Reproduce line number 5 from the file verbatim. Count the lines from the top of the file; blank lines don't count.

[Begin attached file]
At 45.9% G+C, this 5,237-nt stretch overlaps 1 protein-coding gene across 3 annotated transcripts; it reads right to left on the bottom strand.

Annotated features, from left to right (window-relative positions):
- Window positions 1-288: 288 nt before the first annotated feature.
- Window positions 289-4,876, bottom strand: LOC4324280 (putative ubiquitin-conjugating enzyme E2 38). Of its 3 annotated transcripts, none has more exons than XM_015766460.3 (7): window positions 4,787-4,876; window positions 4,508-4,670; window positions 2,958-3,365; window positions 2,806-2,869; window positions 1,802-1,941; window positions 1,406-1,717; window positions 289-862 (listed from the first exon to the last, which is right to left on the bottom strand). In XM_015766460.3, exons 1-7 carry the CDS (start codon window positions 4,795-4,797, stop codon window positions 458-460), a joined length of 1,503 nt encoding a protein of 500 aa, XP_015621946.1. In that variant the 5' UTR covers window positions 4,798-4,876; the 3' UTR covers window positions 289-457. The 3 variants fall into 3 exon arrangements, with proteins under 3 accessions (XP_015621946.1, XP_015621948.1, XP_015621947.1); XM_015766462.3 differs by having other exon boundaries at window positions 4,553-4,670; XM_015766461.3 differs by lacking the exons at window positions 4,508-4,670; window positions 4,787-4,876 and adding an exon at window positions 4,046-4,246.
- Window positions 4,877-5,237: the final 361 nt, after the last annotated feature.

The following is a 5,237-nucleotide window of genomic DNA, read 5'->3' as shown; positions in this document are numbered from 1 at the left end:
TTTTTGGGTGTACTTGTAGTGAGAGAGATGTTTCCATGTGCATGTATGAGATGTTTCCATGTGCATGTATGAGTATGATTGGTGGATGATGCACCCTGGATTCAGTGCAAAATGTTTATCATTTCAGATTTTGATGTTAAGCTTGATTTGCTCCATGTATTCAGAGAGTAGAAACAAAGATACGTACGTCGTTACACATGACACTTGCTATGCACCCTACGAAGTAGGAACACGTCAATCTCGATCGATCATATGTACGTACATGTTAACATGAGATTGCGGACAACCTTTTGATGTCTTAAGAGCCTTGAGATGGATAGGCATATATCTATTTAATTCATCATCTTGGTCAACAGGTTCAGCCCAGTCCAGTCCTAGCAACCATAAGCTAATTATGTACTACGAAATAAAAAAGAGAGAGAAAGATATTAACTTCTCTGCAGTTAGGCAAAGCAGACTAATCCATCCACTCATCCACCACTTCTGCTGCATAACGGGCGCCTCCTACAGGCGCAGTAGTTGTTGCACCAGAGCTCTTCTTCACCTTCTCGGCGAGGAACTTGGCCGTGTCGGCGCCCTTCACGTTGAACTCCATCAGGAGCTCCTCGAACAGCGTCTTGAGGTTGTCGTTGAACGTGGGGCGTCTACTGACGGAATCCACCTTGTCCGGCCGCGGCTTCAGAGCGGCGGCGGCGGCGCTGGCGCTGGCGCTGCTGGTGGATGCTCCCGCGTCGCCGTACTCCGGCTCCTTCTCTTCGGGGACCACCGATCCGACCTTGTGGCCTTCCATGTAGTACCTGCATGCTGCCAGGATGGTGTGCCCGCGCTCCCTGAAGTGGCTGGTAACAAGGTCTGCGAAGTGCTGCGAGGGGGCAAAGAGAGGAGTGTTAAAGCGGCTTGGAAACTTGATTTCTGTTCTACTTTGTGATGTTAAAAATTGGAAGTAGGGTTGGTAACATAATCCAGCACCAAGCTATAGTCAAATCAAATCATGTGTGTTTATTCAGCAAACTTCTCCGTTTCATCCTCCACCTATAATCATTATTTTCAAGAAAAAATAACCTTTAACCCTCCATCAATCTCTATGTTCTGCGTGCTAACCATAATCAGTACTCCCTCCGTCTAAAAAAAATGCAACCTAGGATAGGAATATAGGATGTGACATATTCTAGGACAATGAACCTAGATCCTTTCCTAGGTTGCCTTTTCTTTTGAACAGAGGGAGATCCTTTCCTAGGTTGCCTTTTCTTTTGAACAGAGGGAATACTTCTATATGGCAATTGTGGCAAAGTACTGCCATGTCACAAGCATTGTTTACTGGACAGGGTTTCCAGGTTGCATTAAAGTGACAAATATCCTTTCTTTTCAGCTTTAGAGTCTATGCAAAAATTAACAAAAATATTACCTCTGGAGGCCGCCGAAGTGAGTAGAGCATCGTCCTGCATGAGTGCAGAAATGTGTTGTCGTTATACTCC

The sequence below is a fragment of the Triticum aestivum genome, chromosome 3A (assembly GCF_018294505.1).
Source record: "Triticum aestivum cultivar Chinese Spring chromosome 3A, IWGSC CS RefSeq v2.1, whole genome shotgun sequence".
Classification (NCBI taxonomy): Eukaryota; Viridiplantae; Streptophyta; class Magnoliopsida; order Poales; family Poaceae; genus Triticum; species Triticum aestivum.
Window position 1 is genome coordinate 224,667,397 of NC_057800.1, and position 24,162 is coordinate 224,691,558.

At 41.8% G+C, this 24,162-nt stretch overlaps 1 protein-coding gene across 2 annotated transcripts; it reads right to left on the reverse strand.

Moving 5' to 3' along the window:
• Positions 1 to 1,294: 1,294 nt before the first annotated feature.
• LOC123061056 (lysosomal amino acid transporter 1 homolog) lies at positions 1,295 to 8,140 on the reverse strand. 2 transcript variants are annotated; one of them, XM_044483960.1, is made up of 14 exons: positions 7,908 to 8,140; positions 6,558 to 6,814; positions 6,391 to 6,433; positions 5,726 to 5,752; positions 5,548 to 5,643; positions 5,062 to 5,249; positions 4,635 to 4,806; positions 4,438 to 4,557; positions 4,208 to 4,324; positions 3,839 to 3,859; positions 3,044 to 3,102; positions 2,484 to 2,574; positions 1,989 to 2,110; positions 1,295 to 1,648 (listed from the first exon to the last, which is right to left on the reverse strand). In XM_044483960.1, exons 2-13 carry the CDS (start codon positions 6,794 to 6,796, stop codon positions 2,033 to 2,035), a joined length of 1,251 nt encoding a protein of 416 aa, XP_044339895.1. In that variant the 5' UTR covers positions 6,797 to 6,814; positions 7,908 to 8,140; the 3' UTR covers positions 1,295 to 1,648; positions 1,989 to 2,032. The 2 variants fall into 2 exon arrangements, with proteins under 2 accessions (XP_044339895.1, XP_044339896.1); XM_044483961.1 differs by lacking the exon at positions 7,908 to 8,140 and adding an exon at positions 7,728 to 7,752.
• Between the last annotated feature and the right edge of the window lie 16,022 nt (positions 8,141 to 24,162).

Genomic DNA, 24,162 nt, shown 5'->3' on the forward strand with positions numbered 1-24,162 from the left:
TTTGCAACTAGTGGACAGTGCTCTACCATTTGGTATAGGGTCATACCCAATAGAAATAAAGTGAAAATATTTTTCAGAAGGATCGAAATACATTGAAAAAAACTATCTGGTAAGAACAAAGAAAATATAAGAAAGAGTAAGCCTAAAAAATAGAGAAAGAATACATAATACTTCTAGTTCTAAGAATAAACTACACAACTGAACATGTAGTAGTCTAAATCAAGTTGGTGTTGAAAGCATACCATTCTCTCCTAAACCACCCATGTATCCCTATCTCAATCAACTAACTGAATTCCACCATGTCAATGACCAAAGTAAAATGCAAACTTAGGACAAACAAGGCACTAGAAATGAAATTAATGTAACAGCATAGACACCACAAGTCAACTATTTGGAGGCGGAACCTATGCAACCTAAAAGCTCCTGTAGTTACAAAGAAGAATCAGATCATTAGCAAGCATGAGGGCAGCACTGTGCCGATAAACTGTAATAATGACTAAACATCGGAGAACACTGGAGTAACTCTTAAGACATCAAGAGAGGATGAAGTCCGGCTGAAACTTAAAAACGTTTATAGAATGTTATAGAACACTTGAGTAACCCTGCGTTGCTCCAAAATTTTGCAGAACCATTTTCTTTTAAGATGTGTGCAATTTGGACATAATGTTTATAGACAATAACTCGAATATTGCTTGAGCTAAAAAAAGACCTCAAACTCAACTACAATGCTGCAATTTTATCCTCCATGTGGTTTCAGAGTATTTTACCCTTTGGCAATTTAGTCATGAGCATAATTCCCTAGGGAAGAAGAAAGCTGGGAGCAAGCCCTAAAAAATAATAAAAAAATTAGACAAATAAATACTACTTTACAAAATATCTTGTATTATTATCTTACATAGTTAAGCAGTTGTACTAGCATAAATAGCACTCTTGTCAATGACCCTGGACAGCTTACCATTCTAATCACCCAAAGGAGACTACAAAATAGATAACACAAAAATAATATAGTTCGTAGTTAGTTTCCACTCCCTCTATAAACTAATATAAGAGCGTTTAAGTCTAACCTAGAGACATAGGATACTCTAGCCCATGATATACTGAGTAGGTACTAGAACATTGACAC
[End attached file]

- Window positions 4,877-5,237: the final 361 nt, after the last annotated feature.